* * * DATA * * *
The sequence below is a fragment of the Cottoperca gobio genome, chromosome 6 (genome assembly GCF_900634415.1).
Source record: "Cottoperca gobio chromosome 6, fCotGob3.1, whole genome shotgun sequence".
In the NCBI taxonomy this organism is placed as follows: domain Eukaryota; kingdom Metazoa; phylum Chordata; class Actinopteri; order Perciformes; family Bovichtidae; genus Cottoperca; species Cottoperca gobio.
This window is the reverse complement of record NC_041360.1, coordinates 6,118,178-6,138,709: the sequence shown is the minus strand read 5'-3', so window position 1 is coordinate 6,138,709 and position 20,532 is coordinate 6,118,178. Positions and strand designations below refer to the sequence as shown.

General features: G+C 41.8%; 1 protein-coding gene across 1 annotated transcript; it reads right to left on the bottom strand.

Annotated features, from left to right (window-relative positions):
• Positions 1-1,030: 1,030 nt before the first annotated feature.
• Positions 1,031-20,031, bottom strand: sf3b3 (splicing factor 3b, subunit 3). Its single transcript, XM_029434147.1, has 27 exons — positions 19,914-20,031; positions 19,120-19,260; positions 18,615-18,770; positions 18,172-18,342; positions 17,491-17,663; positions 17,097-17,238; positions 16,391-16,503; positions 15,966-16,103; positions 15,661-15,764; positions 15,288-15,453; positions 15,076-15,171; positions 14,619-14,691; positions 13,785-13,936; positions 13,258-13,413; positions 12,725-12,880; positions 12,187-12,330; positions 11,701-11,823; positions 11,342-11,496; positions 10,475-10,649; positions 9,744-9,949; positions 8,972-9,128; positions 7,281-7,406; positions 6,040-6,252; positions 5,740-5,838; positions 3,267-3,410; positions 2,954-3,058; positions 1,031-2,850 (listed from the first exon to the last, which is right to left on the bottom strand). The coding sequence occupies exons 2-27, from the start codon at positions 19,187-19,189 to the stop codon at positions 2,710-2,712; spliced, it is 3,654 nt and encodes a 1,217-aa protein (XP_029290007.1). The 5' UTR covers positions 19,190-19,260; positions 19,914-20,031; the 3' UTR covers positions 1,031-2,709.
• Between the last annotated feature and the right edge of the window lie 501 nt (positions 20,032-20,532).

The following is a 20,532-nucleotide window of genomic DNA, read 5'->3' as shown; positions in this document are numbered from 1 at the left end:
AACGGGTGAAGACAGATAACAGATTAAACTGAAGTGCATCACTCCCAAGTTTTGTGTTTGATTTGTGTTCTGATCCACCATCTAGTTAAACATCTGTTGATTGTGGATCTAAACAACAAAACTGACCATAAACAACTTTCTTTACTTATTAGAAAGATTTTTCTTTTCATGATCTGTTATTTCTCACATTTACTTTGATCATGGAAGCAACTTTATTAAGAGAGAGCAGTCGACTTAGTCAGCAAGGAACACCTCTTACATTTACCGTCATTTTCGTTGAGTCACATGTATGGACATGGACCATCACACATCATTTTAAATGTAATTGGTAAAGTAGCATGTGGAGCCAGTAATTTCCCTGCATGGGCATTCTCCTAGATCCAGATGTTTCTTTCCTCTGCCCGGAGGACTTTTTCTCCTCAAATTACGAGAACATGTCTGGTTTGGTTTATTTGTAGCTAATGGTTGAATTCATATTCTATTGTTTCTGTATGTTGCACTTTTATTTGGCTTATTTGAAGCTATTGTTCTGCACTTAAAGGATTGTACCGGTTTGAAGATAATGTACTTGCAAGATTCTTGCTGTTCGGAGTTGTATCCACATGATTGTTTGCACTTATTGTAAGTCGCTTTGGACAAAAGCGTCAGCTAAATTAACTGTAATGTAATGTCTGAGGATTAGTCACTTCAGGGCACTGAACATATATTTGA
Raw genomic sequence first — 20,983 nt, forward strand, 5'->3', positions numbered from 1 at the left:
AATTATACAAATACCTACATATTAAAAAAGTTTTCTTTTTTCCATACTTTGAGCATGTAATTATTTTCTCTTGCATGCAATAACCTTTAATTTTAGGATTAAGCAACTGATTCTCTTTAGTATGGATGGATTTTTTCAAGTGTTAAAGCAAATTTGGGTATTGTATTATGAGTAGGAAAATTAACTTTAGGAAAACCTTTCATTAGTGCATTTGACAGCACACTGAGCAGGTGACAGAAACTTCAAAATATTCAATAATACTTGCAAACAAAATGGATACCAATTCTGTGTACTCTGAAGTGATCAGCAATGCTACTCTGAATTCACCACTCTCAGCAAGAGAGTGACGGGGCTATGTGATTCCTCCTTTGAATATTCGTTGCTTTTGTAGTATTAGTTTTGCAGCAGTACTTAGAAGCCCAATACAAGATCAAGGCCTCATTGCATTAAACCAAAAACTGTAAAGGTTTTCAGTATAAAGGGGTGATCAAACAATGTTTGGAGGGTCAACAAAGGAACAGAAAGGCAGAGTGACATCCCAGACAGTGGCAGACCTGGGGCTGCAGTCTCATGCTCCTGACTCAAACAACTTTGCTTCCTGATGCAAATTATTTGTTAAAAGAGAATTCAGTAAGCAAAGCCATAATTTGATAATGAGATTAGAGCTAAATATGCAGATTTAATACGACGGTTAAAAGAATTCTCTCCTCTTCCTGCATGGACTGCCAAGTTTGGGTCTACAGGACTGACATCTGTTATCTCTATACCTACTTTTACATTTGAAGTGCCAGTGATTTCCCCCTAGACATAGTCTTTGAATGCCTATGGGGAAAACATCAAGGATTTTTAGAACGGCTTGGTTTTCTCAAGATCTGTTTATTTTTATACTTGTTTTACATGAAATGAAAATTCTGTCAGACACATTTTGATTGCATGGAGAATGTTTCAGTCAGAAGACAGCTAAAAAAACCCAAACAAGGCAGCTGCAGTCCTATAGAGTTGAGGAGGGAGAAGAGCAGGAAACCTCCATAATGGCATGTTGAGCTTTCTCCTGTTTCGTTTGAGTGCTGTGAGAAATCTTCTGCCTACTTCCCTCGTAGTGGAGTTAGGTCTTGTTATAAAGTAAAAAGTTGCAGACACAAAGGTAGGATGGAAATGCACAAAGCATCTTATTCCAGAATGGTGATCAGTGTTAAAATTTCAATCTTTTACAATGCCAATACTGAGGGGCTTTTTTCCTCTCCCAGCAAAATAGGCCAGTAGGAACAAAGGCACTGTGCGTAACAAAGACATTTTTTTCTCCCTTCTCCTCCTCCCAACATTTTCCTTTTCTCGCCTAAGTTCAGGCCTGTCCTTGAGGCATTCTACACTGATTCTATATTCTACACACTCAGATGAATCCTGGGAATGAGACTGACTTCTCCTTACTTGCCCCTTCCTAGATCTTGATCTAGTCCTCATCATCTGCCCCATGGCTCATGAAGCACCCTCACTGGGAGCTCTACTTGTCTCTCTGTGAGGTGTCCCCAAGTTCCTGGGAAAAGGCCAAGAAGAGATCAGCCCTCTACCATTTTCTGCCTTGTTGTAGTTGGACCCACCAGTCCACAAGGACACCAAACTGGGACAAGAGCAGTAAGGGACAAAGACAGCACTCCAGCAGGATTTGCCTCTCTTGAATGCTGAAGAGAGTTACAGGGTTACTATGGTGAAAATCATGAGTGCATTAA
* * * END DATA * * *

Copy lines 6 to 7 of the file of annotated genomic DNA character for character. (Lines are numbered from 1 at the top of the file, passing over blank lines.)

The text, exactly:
Annotated features, from left to right (window-relative positions):
• Positions 1-1,030: 1,030 nt before the first annotated feature.